Machine vision speeds label verification
To meet the needs of the pharmaceutical industry, integrated machine-vision systems must do more than simple label verification.
Andrew Wilson, Editor, email@example.com
To meet the needs of the pharmaceutical industry, integrated machine-vision systems must do more than simple label verification. Often, manufacturers must change product lot codes containing drug-batch code numbers and product dates of expiration during packaging. Each of these codes must then be individually read and verified, and the presence of any attached documentation, such as an “outsert,” must be correctly verified before individual containers are shipped to hospitals and pharmacies.
Optel Vision (Quebec City, QC, Canada; www.optelvision.com) has developed a machine-vision inspection system capable of controlling the printer on the line and of dynamically verifying all codes on individual labels before they are applied to individual products. “After this is done,” says Phillipe Laberge, sales engineer at Optel Vision, “outserts are attached onto the sides of the products, and their presence is then verified by the same Optel Vision system.”
Large spools of individual “blank” colored labels that may contain the name of the product must first be individually marked with a lot code, an expiration date, and a barcode. As these spools are unwound, each label is presented to an inkjet printer that is interfaced to the Optel Vision system. Using a programmable logic controller (PLC), which is also interfaced to the vision system, each label is indexed under the printing head where the alphanumeric codes and barcodes containing lot, date, and product information are printed on the side of each label. To verify these codes on the labels, a photoelectric sensor triggers a CCD camera as the labels moves along the web (see image).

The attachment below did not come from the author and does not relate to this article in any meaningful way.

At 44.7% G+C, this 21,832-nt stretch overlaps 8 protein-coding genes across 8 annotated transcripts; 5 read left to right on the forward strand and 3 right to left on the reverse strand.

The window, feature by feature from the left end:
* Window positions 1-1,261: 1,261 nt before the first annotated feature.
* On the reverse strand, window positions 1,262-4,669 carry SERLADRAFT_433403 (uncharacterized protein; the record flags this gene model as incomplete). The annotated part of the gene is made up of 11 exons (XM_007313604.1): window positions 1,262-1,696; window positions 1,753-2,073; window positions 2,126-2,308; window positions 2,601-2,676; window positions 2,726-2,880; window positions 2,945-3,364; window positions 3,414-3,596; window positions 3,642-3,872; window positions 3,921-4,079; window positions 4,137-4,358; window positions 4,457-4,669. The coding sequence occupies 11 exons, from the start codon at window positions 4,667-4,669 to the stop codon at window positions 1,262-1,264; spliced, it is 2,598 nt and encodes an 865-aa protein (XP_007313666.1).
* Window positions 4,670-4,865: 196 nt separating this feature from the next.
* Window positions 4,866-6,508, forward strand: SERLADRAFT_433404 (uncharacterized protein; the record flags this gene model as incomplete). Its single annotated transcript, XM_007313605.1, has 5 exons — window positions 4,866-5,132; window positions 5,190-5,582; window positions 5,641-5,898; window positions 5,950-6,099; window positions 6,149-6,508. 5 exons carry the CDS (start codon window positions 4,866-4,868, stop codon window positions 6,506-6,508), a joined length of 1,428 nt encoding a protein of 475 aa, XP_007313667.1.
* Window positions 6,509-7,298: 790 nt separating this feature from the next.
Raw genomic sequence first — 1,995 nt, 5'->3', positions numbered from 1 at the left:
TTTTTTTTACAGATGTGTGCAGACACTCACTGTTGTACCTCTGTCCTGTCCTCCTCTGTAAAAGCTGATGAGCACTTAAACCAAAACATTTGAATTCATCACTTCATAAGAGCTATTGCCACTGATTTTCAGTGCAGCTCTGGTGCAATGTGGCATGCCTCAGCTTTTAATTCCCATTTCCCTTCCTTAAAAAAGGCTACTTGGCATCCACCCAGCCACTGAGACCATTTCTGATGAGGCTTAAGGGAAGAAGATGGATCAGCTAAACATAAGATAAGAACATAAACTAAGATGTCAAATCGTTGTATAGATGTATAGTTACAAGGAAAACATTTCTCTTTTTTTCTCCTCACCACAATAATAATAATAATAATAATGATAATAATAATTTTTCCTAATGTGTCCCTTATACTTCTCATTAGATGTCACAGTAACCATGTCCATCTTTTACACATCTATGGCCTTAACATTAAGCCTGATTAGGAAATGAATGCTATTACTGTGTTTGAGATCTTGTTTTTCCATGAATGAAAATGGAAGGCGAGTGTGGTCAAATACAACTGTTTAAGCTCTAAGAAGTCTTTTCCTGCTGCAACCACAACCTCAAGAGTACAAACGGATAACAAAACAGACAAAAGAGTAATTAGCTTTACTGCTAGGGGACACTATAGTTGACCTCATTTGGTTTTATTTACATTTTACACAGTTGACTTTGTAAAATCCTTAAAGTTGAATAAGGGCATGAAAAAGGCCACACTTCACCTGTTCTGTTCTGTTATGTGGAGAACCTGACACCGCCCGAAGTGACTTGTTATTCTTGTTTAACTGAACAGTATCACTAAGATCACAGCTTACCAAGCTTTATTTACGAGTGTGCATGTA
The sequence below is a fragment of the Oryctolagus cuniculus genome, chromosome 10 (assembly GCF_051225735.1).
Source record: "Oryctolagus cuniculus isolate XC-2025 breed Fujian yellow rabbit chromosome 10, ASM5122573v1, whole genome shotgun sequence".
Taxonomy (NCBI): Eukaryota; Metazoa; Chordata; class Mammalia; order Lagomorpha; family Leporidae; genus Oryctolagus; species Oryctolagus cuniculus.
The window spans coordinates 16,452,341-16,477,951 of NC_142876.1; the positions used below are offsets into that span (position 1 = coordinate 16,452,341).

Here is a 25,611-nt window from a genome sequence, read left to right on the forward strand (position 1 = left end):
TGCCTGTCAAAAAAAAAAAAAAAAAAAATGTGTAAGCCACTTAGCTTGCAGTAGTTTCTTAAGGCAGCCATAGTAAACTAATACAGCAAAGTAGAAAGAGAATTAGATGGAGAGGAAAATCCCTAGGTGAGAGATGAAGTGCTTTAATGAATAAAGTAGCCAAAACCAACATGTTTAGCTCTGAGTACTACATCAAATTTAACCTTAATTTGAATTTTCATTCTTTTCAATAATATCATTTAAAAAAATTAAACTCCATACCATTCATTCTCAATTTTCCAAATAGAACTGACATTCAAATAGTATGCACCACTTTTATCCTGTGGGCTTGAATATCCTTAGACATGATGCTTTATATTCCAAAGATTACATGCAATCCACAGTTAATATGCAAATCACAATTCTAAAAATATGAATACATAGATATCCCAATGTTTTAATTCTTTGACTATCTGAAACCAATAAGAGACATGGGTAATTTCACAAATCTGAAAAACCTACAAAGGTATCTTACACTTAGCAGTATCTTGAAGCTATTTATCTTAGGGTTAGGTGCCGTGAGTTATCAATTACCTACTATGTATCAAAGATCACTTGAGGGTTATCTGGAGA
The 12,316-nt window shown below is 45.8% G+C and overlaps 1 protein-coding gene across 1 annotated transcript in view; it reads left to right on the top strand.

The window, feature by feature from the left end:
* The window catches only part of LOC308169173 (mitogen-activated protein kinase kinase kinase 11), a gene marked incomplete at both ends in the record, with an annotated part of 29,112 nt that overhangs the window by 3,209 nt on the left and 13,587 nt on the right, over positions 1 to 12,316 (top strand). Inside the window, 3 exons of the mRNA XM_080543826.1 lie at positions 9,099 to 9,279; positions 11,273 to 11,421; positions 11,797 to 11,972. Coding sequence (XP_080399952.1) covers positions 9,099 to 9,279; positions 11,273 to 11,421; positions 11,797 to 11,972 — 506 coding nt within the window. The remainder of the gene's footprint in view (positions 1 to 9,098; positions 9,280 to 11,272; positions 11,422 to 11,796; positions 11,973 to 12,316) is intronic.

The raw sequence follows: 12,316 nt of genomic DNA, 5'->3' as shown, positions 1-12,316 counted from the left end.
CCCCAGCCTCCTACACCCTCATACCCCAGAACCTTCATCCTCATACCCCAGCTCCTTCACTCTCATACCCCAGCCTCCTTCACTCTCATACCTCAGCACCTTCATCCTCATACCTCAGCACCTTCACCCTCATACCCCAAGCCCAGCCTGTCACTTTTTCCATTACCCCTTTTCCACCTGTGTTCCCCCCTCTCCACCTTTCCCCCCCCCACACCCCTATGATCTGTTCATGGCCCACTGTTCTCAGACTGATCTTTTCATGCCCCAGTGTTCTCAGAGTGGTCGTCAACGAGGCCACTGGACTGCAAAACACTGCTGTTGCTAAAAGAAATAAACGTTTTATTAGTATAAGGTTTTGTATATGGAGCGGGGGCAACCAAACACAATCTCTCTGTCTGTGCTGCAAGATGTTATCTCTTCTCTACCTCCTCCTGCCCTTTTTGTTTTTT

After each image is triggered by the PLC, it is transferred to the vision system using a frame grabber. Using Optel Vision’s preconfigured software, the image of each alphanumeric code and barcode is isolated within a region of interest and then verified and displayed in real time on the system’s touch-screen HMI. This information is stored in database format within the system. Once verification has occurred, each label is applied to a container.
“Once the label is printed, verified, and applied to the package,” says Laberge, “a paper outsert is attached to the side of the container.” After both label and outsert have been applied, presence of the outsert and the barcode on the outsert must be verified. A second CCD camera, which is mounted on the opposite side of the conveyor, is triggered to image the outsert by a second photoelectric sensor. This camera is also interfaced to the vision system using a frame grabber. Here, too, a region of interest is used to minimize the search area within the field of view and locate the barcode printed on the outsert.
Once each product has been inspected, it is moved along the production line. The system also tracks all products as they pass through the inspection stations. Therefore, should an individual product be improperly or poorly marked or the insert be improperly positioned or poorly marked, the vision system would “know” the precise location of the “bad” product as it moves down the lineup until the system receives confirmation that the product has been diverted into a rejection station.
“In the design of the user interface,” says Laberge, “it was necessary to allow the operator to visualize both inspections as they occur. Furthermore, incorporating a number of easy-to-use setup functions within the graphical user interface makes it is easy for the operator to adjust the machine vision system to accept a variety of pharmaceutical containers.”